When New York Attorney General Eric Schneiderman announced this week that he’s going after Bank of America and Wells Fargo for violating the national mortgage settlement agreement, he had a point.

Unfortunately, his point is mostly just at the top of his head. Schneiderman, like many New York attorneys general, is playing politics for the bleachers even though he’s hurting their case.   

“The settlement included 304 ‘servicing standards,’ or rules over how to conduct fair and timely service to homeowners applying for some sort of relief,” the Wall Street Journal wrote. “Mr. Schneiderman said his office has found 339 violations of those standards by Wells Fargo and Bank of America since October.”

By contrast, the attorney general said, since the settlement some 7,500 homeowners have worked with state attorneys and the 94 housing counselors Schneiderman hired for $60 million to enforce the terms of the agreement; another 8,500 have received some sort of modification under the agreement, he said.  

That means that the New York attorney general has spent $60 million to find out banks are not complying with the terms of the agreement in only 2 percent of all the cases. That means that each housing counselor, paid for with tax dollars, has found only 3.6 violations since October.

I wonder what they do the rest of the time. The wrong party is getting sued -- and screwed -- here. 

Two percent doesn’t seem to be a very big number, especially when one considers the banks have to comply with 304 different rules and regulations under the settlement.  

After all, many of these mortgages were forced on the banks by the federal government when the Feds shut down the subprime lenders supported by Fannie Mae and Freddie Mac. And once a settlement agreement was reached, banks had a tremendous number of backed-logged houses in foreclosure, a process that was often suspended during settlement negotiations between banks and federal and state governments.

Frankly, banks have been overwhelmed.  

“U.S. home repossessions rose to a nine-month high in November, even as the number of homes starting on the path to foreclosure declined to the lowest level in six years. Banks completed foreclosure on 59,134 homes last month, an increase of 11 percent from October and up 5 percent from November last year,” the Huffington Post reported. “Last month marked the first annual increase in bank repossessions since October 2010, when allegations of abuses by the mortgage industry compelled many lenders to temporarily halt foreclosures.”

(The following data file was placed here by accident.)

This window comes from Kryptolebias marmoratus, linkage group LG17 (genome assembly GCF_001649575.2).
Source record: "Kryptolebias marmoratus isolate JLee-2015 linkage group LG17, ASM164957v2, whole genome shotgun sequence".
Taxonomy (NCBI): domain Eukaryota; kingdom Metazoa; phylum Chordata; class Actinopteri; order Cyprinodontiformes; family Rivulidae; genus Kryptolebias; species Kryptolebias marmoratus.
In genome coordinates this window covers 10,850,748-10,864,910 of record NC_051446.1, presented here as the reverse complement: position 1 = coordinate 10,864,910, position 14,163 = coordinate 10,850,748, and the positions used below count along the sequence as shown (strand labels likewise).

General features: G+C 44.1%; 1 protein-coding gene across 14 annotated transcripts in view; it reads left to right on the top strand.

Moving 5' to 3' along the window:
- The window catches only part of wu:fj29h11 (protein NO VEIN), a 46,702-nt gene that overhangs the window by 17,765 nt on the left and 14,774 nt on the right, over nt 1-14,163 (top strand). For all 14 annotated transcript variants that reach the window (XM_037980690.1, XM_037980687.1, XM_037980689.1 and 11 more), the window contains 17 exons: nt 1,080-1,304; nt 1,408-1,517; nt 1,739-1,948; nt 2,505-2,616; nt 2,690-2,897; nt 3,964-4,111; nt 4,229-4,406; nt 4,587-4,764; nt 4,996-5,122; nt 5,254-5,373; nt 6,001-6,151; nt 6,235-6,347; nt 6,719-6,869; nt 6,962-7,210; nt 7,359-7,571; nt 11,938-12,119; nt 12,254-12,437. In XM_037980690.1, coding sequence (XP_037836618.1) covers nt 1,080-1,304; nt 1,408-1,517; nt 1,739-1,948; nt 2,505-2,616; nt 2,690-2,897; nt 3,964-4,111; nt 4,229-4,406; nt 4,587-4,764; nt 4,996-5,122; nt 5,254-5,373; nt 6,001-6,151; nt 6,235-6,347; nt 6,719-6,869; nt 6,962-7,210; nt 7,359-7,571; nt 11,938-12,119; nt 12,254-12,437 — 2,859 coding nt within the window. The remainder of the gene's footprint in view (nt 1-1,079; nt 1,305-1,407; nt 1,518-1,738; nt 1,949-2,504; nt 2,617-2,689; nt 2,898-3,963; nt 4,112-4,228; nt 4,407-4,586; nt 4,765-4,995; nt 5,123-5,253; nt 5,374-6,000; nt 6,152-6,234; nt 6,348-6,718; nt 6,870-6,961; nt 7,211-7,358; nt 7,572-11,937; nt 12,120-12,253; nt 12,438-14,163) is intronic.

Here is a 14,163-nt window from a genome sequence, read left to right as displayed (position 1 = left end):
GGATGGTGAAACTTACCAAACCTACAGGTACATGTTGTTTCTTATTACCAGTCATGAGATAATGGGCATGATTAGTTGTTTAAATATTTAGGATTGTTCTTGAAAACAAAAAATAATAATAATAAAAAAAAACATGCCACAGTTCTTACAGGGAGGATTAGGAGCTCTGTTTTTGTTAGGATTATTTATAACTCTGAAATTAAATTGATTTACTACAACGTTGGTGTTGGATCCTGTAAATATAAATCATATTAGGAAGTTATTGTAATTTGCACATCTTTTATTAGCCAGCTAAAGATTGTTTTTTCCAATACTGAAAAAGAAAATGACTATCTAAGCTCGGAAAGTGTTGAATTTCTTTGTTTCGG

About a third of the 7,500 New York homeowners now working on modifications will get their terms reduced, The World reported. When you add in the other 8,500 previously modified loans, it comes to about 10,600 loan modifications against a potential 339 violations of the agreement.

That’s not just bad public policy, it’s bad economics as well.  The assumption, of course, should be that the goal here is to keep the greatest numbers of families in their homes, not to trick big banks into violating a complex agreement so another attorney general can run for mayor of New York or governor of “Longk Islandt.”   

But the numbers don’t suggest Schneiderman is trying to help anyone but himself. You see, the state of New York has paid $176,991.15 to find each of the 339 violations, assuming every violation would be provable in a court of law.

The average price of a home in New York State is $237,100. It would be much more efficient just to give homeowners enough cash to get current on their homes.

And that’s not the only way that New Yorkers have been hurt.

According to Zillow.com’s Home Value Index, a proprietary measure of home prices, U.S. home values have risen 5.1 percent year-over-year, while New York State has seen only a gain of 0.9 percent over the same time period.

There are about 4.5 million owner-occupied housing units in New York State. At an average value of $237,100 that means that New York State is lagging behind the rest of the country in housing prices by about $450 million.

This translates into a loss of home price value of $10,000 per home.  That $10,000 in extra equity would likely make a much bigger difference in keeping a family in their home. But more important, a stand-down by big government would allow banks to get back to doing what they do best for a living: loan money.

At Bank of America, consumer real estate loans in the U.S. declined by over 15 percent year over year, although they made up the business overseas. Global banking for Bank of America is generating close to 22 percent returns, while consumer real estate generated losses of $1.3 billion through loans forced on them by the government.     

With 304 provisions of a mortgage settlement agreement to deal with, and an overzealous attorney general who wants to be president of the United States, while mired in losses and lawsuits not of their own making, why would BofA loan money here at home?

John Ransom is finance editor at Townhall.com and the host of Ransom Notes, a nationally syndicated radio show covering the connection between politics and finance.